At the age of 76 and 72, the two main candidates running for Nigeria’s February presidential election do not really reflect their electorate: 60% of the population is under 30 and the median age of the 180-million-strong giant is 18 years old.
This election campaign, which still brings together the same political figures, unstoppable since independence, could, however, be the last for President Muhammadu Buhari and his main rival, Atiku Abubakar, and mark the end of the game for the old guard of Nigerian politicians.
On a black and white photo, found ten years ago and widely shared since on social networks, two young officers of the army play checkers.
Two of their comrades, back, look at the pieces and seem to think of a strategy to win the victory.
They are former military leaders of the country, Olusegun Obasanjo, Ibrahim Babangida, Ty Danjuma and Sani Abacha. The same, or almost, is always on the front of the political scene or behind the scenes.
A surfer has also linked this legend: “The game (of power) began a long time ago.”
Some 85 million voters are due to go to the polls on February 16, and although there are more than 70 candidates, the real battle is between the current president, Muhammadu Buhari, who was also in power in 1983 during the dictatorships. military, and Atiku Abubakar, vice president of Obasanjo between 1999 and 2007.
Both are former Nigerian politicians but above all, they have the support of the “godfathers”, their “ogas”, as they are called in Nigeria.
Obasanjo, 81, has chosen his former vice president despite past resentment, and regularly speaks against Buhari, denouncing his “incompetence” and his “dictatorial” drifts.
Ranked among the largest fortunes of Nigeria, in power during a military regime from 1976 to 1979 and first president of the democratic era, he continues to weigh heavily on the political spectrum.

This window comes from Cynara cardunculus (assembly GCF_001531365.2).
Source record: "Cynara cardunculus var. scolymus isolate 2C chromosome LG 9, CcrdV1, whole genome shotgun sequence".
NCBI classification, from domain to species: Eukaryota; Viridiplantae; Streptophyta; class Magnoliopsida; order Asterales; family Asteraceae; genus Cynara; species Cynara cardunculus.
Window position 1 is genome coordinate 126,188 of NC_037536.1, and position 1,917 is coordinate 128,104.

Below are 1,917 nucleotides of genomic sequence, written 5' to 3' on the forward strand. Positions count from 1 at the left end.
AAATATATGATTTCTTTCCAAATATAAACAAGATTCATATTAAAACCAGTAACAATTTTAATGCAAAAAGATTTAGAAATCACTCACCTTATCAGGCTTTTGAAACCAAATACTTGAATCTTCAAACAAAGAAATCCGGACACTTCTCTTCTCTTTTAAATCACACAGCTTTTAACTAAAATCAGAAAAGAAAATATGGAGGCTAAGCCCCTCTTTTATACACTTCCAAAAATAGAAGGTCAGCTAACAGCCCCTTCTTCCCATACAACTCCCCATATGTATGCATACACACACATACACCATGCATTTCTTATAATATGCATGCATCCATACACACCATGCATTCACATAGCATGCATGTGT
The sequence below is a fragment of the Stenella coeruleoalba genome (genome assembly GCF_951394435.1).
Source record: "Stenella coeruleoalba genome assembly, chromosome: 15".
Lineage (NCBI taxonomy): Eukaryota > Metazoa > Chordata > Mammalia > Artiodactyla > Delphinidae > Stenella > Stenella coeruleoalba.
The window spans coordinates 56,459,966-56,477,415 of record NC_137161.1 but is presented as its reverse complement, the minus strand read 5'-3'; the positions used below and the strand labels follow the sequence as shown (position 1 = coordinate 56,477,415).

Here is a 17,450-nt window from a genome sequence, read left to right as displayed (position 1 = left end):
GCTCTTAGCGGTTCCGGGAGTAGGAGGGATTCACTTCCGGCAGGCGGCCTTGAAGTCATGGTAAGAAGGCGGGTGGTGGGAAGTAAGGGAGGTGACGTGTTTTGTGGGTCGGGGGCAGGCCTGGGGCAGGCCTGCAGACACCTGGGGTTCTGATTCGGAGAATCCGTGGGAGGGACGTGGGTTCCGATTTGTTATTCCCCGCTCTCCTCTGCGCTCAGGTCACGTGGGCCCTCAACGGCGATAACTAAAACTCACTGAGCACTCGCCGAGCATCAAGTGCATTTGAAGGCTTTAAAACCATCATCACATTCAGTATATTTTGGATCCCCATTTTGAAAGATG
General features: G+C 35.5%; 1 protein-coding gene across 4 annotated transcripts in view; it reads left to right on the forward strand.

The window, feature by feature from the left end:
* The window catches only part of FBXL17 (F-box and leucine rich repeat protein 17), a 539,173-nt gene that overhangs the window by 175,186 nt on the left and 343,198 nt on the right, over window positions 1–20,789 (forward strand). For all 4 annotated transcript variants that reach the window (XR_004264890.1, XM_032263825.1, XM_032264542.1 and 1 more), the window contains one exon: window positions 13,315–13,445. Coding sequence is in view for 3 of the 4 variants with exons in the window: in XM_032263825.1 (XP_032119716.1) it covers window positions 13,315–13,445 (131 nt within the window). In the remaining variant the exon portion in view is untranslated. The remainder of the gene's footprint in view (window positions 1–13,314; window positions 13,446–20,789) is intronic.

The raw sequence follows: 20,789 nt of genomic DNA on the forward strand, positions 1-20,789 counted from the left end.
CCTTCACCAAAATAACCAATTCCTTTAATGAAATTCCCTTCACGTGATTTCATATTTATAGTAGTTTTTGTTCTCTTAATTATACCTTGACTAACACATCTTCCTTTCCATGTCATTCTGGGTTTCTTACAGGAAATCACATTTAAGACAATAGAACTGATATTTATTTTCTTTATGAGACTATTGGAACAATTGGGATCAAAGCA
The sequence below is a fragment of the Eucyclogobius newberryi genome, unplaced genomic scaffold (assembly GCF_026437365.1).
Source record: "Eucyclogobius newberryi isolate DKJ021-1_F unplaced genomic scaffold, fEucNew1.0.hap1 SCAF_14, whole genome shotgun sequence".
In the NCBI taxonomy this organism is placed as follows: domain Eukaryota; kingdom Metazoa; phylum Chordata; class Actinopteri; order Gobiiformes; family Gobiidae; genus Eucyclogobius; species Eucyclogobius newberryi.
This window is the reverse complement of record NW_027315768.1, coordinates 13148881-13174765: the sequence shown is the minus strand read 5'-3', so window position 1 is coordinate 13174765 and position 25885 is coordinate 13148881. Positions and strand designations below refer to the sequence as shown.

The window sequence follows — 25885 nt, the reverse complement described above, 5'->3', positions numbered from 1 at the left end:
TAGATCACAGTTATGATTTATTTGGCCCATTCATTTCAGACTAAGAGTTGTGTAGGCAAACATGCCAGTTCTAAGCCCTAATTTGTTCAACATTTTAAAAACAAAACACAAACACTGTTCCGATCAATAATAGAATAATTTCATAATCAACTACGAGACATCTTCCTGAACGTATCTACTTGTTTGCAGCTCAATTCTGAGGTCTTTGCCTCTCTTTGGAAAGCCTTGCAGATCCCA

Similarly, Ibrahim Babangida, 77, who toppled Muhammadu Buhari in the 1980s by a coup and whose military dictatorship (1985-1993) leaves little memory for Nigerians, still pulls the strings of the country through its immense wealth.
He had been suspected of bleaching $ 12 billion during the Gulf War, but as “all incredibly rich and influential Nigerians, he moves as a free man today,” says Forbes magazine.
“IBB” even appeared alongside one of the presidential candidates, Oby Ezekwesili, at her first meeting (she has since withdrawn from the race).
Sani Abacha, a bloodthirsty dictator who ruled the country from 1993 to 1998, died, but Obasanjo, Babangida or Danjuma, 79, a former general and defence minister, became political sponsors, who dubbed or dismissed candidates, choose political ascents, falls or nominations.
“When will these elders leave?” Asks Saadatu Falila Hamu, a 28-year-old anti-corruption lawyer based in Abuja. “We need young leaders who understand the world of the 21st century”.
This is the first time that Nigerians who did not know military dictatorships and were born after the democratic transition (1999) will vote.
“This is where our future is preparing,” said 47-year-old Fela Durotoye, one of the campaign’s underdog candidates (Alliance for a New Nigeria), during a presidential debate in mid-January.
Neither Buhari nor Atiku Abubakar participated, leaving the field open to smaller candidates. A rare fact since the beginning of the campaign, the discussion turned more to ideas and programs than networks of clientelism.
“Younger candidates do not have the resources to win an election,” said Abubakar Sadiq, a Nigerian political scientist at Ahmadu Bello University in Zaria.
In Nigeria, plagued by extreme poverty, corruption and the negligence of its leaders, politics is largely conditioned by the support and the millions of dollars that candidates can invest in a campaign.
The rising generation, however, has “better ideas” for leading the country, says Sadiq.
The two main candidates have chosen younger, technocratic and popular vice presidents.
57-year-old Peter Obi (for the Democratic People’s Party of Abubakar) and 61-year-old Yemi Osinbajo (for the ruling Congress of Progressives) are expected to play an important role in the next mandate, given the next Head of State, whoever he is.
Voting will surely be a turning point in Nigeria’s political life, the last step in their rise to power in 2023.